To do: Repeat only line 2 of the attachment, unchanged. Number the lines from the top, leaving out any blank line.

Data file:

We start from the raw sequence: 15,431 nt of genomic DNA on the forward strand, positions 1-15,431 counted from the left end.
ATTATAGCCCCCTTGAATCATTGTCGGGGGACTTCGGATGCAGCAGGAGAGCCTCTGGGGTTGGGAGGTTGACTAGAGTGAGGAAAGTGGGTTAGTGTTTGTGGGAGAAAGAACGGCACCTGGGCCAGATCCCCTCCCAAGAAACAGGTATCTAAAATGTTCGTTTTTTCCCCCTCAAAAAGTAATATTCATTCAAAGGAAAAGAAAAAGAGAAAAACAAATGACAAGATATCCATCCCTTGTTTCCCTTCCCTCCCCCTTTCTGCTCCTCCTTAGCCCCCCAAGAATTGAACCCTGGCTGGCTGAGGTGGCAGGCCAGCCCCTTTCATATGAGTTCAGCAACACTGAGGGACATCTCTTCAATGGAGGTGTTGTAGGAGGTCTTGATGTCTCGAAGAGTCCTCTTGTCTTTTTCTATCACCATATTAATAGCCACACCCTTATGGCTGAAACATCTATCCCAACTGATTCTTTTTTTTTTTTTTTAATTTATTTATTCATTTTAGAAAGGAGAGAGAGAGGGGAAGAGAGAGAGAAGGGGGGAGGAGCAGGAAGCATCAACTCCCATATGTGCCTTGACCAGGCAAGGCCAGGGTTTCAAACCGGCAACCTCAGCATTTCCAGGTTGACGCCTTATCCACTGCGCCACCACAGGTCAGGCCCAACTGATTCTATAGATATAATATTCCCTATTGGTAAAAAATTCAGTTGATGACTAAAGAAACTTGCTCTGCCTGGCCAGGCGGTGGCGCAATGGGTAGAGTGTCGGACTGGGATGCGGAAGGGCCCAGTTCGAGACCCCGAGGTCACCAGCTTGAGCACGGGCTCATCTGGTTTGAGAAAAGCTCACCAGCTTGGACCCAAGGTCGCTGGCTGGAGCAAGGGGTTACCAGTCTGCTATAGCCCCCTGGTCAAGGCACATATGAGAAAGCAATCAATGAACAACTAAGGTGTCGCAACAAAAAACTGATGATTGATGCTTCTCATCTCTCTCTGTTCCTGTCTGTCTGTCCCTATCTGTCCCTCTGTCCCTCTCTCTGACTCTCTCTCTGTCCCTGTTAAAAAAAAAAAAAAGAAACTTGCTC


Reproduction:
ATTATAGCCCCCTTGAATCATTGTCGGGGGACTTCGGATGCAGCAGGAGAGCCTCTGGGGTTGGGAGGTTGACTAGAGTGAGGAAAGTGGGTTAGTGTTTGTGGGAGAAAGAACGGCACCTGGGCCAGATCCCCTCCCAAGAAACAGGTATCTAAAATGTTCGTTTTTTCCCCCTCAAAAAGTAATATTCATTCAAAGGAAAAGAAAAAGAGAAAAACAAATGACAAGATATCCATCCCTTGTTTCCCTTCCCTCCCCCTTTCTGCTCCTCCTTAGCCCCCCAAGAATTGAACCCTGGCTGGCTGAGGTGGCAGGCCAGCCCCTTTCATATGAGTTCAGCAACACTGAGGGACATCTCTTCAATGGAGGTGTTGTAGGAGGTCTTGATGTCTCGAAGAGTCCTCTTGTCTTTTTCTATCACCATATTAATAGCCACACCCTTATGGCTGAAACATCTATCCCAACTGATTCTTTTTTTTTTTTTTTAATTTATTTATTCATTTTAGAAAGGAGAGAGAGAGGGGAAGAGAGAGAGAAGGGGGGAGGAGCAGGAAGCATCAACTCCCATATGTGCCTTGACCAGGCAAGGCCAGGGTTTCAAACCGGCAACCTCAGCATTTCCAGGTTGACGCCTTATCCACTGCGCCACCACAGGTCAGGCCCAACTGATTCTATAGATATAATATTCCCTATTGGTAAAAAATTCAGTTGATGACTAAAGAAACTTGCTCTGCCTGGCCAGGCGGTGGCGCAATGGGTAGAGTGTCGGACTGGGATGCGGAAGGGCCCAGTTCGAGACCCCGAGGTCACCAGCTTGAGCACGGGCTCATCTGGTTTGAGAAAAGCTCACCAGCTTGGACCCAAGGTCGCTGGCTGGAGCAAGGGGTTACCAGTCTGCTATAGCCCCCTGGTCAAGGCACATATGAGAAAGCAATCAATGAACAACTAAGGTGTCGCAACAAAAAACTGATGATTGATGCTTCTCATCTCTCTCTGTTCCTGTCTGTCTGTCCCTATCTGTCCCTCTGTCCCTCTCTCTGACTCTCTCTCTGTCCCTGTTAAAAAAAAAAAAAAGAAACTTGCTC